My | A Student Blog Tea, Trees, and Türkiye: A Research Trip Abroad

an ancient amphitheater with mountains and blue skies in the background

Phasalis Ancient City Amphitheatre (Antalya, Türkiye)

Katieanne Peterson ’24 and Noah Landau ’25, students in ’s environmental studies department, reflect on their winter break trip to Turkey to study wildfires and their cultural and environmental impact.


About the Authors

Noah Landau ’25 (he/him) is an environmental studies major from Round Lake, Illinois. Outside of the classroom, he is involved with Bee Club, The Farm at and the Jewish Student Union.

Katieanne Peterson ’24 (she/her) is an environmental studies and German Studies double major from Atlanta, Georgia. Outside of the classroom, she is involved with women’s club soccer, Rusk Eating House, Sunrise Club and the Student Alumni Board.


“Çay anyone?" asked Professor Ulus. We quickly shook our heads no and laughed; it was already the fourth or fifth cup of the morning. Tea was our first introduction to Turkish culture, and it was a tasty one. 

With no one needing another cup, we headed to the site of the 2021 Manavgat Fire, the largest wildfire in Türkiye since 2008. Spanning all around us and to the rolling hills in the distance were the burnt and charred remains of a once beautiful red pine forest. All that remained was bare soil and newly planted saplings. It is noteworthy that forests in Türkiye hold culturally significant value, so seeing this destruction was even more devastating. Examining the site, we had the opportunity to discuss with the leading Turkish professors on wildfire management, fire prediction modeling, soil science, and forest succession how, with OGM (Orman Genel Müdürlüğü/General Directorate of Forestry), there could be improvements and prevention of these massive destructive fires. With OGM we learned how forest fire management and prevention is tackled with immediate response technology, drones, and constant surveillance of the forests.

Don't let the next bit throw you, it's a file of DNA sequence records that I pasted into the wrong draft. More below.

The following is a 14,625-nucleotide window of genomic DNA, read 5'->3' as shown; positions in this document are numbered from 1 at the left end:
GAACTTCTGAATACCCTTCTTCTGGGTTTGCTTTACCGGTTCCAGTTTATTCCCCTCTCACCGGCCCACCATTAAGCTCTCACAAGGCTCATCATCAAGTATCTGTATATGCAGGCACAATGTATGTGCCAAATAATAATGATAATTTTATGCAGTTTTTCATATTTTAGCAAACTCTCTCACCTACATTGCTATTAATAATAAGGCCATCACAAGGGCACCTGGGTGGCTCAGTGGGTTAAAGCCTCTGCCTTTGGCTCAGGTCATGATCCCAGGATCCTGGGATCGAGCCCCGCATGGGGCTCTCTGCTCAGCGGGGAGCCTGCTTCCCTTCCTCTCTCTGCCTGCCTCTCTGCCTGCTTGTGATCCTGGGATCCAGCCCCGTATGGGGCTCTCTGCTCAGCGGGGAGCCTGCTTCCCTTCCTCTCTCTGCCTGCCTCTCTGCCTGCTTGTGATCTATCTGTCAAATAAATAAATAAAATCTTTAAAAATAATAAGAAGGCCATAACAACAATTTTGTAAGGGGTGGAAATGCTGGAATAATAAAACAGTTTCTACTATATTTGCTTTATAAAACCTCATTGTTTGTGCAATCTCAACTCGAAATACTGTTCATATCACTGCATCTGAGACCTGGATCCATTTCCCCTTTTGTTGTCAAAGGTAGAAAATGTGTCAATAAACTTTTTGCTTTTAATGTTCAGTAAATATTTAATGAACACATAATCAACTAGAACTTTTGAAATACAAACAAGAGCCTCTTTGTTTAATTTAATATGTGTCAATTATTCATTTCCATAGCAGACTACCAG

a greenscape after a wildfire with blue skies and clouds in the distance

The burned site of the 2021 Manavgat wildfire

Having experiences on campus through courses in environmental pollution, forest ecology and ecosystems, soil science, and through biodiversity research, we both had a strong base of knowledge before going to Türkiye. With this background, you can only imagine how few pages we had left after taking notes in Türkiye! While research was the main focus of the trip, we also had time to explore the cultural, historical, and leisure spots around the country. What is a cultural experience without food? Sharing many Meze (appetizers) at meal times meant we got to try so many amazing Turkish foods: Ezme, Şakşuka, stuffed vine leaves, eggplant with yogurt, humus, and much more. We enjoyed various cheeses, breads, olives, and tomatoes at breakfast, including simit and Poğaça. Köfta, adana kebab, baklava, Turkish Delights, clementines, rice pilaf, and stews were some of the other fan favorites.